Meanwhile, we encourage our members to be strong and patient as we continue to look for the way out of the jam. We remain committed to our mission. Many thanks for the support. Please enjoy.


 Supa Mafuta, WIN Epworth Branch

“Can stories involving the police and criminals be effectively written in Shona language like in English language?”
This was a question directed to renowned Zimbabwean author Aaron Chiundura Moyo by an aspiring writer sometime in 2013 at a meeting organized by Writers International Network Zimbabwe (WIN-Zim). The meeting took place at the National Art Gallery in Harare (See insert photo).
Chiundura Moyo’s response was ‘yes, it is possible to write crime stories in Shona languages’ and he justified his answer with examples/reasons. His response opened the mind of Shona budding writers.
I have also found Chiundura Moyo’s response as very true as I have come across crime scenes in various Shona novels which I have read. I have in mind novels like Chinamanenji Hachifambisi, Kusasana Kunoparira, both written by celebrated novelist and poet Modekai. A. Hamutyinei and also a later novel titled Rovambira by Charles Muzemba.
These novels are not silent on the crime and police investigations into the crime committed.
In Chinamanenji Hachifambisi the reader is introduced to a gang of thugs under the leadership of Mambara D. So fascinating are the tricks employed by a detective named Huni Dzanaiwa in exposing the notorious gang and bringing them to book.
In Kusasana Kunoparira, character named Yuna is strangled to death. How her murderer is eventually caught and convicted is dramatic. Charles Muzemba has his contribution to stories with theme of crime. His novel Rovambira is a good example. The expert author, who is also co-author of the unforgettable Akanga Nyimo Avangarara, shows us the dangers threatening the lives of police officers as there is a great deal of gun shots in his novel.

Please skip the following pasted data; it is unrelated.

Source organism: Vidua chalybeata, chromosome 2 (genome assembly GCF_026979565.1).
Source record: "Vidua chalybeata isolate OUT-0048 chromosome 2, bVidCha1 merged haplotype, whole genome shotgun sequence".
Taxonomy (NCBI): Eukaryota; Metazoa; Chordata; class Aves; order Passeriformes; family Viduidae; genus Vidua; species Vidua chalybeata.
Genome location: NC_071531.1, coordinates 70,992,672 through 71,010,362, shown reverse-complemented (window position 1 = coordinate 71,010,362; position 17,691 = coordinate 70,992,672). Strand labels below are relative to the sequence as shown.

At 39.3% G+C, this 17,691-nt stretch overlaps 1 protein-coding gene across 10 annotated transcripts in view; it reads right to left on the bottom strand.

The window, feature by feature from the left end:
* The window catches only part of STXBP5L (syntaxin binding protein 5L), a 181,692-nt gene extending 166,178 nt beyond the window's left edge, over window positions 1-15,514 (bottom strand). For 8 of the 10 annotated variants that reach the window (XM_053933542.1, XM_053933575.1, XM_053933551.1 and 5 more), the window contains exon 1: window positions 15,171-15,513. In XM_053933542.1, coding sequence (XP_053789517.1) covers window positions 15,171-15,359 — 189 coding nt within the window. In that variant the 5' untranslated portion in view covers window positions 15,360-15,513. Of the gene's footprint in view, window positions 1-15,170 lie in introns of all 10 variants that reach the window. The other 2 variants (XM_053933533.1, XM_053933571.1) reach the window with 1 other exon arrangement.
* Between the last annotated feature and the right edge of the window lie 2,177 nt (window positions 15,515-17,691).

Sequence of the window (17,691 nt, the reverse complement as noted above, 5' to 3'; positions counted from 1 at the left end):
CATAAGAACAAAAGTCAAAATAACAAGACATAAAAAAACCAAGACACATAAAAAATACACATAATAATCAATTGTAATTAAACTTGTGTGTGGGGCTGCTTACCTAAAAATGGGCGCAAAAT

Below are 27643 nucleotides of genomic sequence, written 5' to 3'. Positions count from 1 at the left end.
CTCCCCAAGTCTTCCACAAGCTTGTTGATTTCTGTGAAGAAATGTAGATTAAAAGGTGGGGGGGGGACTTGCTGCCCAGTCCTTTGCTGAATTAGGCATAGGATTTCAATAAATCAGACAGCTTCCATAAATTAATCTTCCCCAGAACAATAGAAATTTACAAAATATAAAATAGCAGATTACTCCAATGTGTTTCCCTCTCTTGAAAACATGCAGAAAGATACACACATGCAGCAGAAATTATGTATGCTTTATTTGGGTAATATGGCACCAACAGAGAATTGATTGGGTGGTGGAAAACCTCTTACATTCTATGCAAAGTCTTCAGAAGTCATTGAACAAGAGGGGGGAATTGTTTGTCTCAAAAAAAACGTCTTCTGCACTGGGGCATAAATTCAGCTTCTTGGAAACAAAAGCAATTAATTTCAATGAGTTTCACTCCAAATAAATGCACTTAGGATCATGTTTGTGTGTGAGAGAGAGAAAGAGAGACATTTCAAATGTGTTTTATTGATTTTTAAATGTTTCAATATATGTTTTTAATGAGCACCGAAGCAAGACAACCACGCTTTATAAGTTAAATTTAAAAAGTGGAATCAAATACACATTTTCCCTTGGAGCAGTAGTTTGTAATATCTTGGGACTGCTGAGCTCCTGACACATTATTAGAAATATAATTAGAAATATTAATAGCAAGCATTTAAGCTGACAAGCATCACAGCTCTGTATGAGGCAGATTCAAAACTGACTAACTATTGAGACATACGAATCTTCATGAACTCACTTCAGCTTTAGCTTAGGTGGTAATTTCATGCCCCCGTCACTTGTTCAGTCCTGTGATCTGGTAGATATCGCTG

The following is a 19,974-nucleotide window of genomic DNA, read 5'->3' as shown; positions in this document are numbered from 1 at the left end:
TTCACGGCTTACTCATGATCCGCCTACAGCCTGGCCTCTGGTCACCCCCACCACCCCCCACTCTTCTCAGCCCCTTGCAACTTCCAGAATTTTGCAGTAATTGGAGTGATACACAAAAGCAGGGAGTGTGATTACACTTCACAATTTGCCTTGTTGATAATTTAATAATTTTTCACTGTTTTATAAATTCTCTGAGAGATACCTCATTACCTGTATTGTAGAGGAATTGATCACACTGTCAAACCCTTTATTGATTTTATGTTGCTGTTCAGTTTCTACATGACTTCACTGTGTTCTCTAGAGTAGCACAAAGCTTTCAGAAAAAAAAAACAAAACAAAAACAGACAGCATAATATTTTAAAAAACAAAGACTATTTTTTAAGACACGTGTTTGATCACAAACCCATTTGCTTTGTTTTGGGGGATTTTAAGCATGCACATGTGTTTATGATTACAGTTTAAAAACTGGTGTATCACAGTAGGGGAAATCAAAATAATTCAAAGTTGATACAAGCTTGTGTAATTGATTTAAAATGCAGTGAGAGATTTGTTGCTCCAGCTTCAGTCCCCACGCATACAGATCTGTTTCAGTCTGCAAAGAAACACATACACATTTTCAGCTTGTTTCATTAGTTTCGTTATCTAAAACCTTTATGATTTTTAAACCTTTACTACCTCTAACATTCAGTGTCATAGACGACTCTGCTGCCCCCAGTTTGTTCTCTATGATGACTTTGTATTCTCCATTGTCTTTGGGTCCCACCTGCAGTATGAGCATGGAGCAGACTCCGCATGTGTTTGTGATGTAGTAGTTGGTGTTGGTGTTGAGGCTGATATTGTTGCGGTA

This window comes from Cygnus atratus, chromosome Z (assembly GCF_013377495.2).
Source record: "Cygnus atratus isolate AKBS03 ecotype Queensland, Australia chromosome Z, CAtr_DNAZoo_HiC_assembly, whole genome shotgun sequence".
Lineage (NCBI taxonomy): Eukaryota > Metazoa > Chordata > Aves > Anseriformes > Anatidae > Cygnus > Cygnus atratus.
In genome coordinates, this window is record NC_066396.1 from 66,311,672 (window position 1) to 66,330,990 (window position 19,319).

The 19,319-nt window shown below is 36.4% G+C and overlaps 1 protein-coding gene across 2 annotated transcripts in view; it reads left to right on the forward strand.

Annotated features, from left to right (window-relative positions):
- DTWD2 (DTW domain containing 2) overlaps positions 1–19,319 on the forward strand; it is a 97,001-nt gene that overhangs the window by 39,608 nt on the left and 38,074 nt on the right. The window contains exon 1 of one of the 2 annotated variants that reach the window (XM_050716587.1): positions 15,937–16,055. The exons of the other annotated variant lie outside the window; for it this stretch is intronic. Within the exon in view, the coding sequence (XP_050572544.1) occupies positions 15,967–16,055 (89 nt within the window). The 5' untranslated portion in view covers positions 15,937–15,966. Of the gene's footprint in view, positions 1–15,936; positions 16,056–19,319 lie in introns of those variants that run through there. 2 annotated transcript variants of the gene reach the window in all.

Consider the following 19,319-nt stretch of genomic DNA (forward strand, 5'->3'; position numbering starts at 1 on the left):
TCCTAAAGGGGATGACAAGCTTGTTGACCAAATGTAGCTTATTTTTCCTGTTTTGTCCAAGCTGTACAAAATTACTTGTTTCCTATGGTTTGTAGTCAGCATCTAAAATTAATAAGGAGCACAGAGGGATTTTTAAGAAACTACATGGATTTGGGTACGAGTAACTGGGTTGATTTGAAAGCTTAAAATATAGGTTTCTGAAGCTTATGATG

Editor's Note: Are you interested in reading more Shona novels involving crime? If so, make an effort to find and read the following books: Kudzikotsira, Dandemutande, Kukurukura Hunge Wapotswa, Sajeni Chimedza and Ndiko Kusasana. Apart from the few mentioned there are many others!








Mimi Machakaire

The inspiration behind my novel Princess Gangster

Growing up I’d always loved to read. Despite all the travel I did to places such as England, Namibia and Botswana I somehow managed to find comfort in my books. By the time I was 15 I had finished the Harry Potter series by JK Rowling, which (I’ve said on countless occasions) initially was the story that encouraged me to start writing. I started small and wrote my first short story entitled Dream World. Sadly, that story is yet to be published but as the years went by my skills as a writer started to develop.  The more I practiced the better I became.
The advantage of traveling as a youth is that you get to gain a lot of different experiences such as getting to know specific types of characters especially as you find yourself learning in various schools. I was always the quiet one and whilst I later adjusted to my surroundings, I still managed to find a way to get my stories. People don’t always suspect the quiet ones and I knew how to use that to my advantage. For instance, if on a particularly good day I finished my work early, I’d pick my book and read, making them (classmates) believe that I wasn’t paying attention to their “secret” conversations. Then once I got all the information I needed I would go home and write. At times I even carried a blank exercise book with me and write during break so that I wouldn’t lose the concepts of my ‘secret discoveries’.   That’s what helped me progress to the level that I found the inspiration to start writing Princess Gangster which was then published by BookLove Publishers in Gweru last year.